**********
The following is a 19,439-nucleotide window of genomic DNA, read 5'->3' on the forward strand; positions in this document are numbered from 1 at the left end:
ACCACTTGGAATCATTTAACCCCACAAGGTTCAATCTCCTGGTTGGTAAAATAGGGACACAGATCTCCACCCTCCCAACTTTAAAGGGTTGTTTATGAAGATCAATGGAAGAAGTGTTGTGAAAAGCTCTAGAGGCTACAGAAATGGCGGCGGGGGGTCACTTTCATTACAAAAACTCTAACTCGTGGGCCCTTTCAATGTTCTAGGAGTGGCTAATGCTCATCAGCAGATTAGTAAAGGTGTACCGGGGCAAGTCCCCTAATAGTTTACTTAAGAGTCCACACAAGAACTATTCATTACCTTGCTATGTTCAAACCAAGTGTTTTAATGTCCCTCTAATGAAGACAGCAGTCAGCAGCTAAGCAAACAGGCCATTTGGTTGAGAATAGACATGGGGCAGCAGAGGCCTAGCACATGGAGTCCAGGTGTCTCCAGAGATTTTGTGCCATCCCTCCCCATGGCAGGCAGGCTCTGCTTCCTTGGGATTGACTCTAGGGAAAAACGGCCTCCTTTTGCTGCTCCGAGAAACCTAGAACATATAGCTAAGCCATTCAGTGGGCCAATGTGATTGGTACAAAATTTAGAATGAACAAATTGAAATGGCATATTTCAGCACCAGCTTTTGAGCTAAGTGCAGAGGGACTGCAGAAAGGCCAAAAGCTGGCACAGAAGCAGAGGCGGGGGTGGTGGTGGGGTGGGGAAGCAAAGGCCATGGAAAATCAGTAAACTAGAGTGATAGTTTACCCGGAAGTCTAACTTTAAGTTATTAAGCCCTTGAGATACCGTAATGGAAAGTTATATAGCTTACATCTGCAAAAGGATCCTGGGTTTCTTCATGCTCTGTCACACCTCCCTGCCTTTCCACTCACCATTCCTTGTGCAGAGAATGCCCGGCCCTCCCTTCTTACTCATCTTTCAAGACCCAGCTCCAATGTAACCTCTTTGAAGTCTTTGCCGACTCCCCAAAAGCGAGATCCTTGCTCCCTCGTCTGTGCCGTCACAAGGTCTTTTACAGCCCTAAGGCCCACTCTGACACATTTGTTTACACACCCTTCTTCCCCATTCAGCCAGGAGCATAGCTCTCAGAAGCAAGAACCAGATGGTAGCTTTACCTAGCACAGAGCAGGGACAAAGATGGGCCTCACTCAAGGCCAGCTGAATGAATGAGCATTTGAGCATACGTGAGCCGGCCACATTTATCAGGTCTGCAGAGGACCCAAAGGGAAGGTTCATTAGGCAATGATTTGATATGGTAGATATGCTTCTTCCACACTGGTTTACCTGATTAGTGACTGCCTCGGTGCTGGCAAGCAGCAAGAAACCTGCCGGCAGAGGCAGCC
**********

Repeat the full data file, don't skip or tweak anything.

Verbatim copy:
The following is a 19,439-nucleotide window of genomic DNA, read 5'->3' on the forward strand; positions in this document are numbered from 1 at the left end:
ACCACTTGGAATCATTTAACCCCACAAGGTTCAATCTCCTGGTTGGTAAAATAGGGACACAGATCTCCACCCTCCCAACTTTAAAGGGTTGTTTATGAAGATCAATGGAAGAAGTGTTGTGAAAAGCTCTAGAGGCTACAGAAATGGCGGCGGGGGGTCACTTTCATTACAAAAACTCTAACTCGTGGGCCCTTTCAATGTTCTAGGAGTGGCTAATGCTCATCAGCAGATTAGTAAAGGTGTACCGGGGCAAGTCCCCTAATAGTTTACTTAAGAGTCCACACAAGAACTATTCATTACCTTGCTATGTTCAAACCAAGTGTTTTAATGTCCCTCTAATGAAGACAGCAGTCAGCAGCTAAGCAAACAGGCCATTTGGTTGAGAATAGACATGGGGCAGCAGAGGCCTAGCACATGGAGTCCAGGTGTCTCCAGAGATTTTGTGCCATCCCTCCCCATGGCAGGCAGGCTCTGCTTCCTTGGGATTGACTCTAGGGAAAAACGGCCTCCTTTTGCTGCTCCGAGAAACCTAGAACATATAGCTAAGCCATTCAGTGGGCCAATGTGATTGGTACAAAATTTAGAATGAACAAATTGAAATGGCATATTTCAGCACCAGCTTTTGAGCTAAGTGCAGAGGGACTGCAGAAAGGCCAAAAGCTGGCACAGAAGCAGAGGCGGGGGTGGTGGTGGGGTGGGGAAGCAAAGGCCATGGAAAATCAGTAAACTAGAGTGATAGTTTACCCGGAAGTCTAACTTTAAGTTATTAAGCCCTTGAGATACCGTAATGGAAAGTTATATAGCTTACATCTGCAAAAGGATCCTGGGTTTCTTCATGCTCTGTCACACCTCCCTGCCTTTCCACTCACCATTCCTTGTGCAGAGAATGCCCGGCCCTCCCTTCTTACTCATCTTTCAAGACCCAGCTCCAATGTAACCTCTTTGAAGTCTTTGCCGACTCCCCAAAAGCGAGATCCTTGCTCCCTCGTCTGTGCCGTCACAAGGTCTTTTACAGCCCTAAGGCCCACTCTGACACATTTGTTTACACACCCTTCTTCCCCATTCAGCCAGGAGCATAGCTCTCAGAAGCAAGAACCAGATGGTAGCTTTACCTAGCACAGAGCAGGGACAAAGATGGGCCTCACTCAAGGCCAGCTGAATGAATGAGCATTTGAGCATACGTGAGCCGGCCACATTTATCAGGTCTGCAGAGGACCCAAAGGGAAGGTTCATTAGGCAATGATTTGATATGGTAGATATGCTTCTTCCACACTGGTTTACCTGATTAGTGACTGCCTCGGTGCTGGCAAGCAGCAAGAAACCTGCCGGCAGAGGCAGCC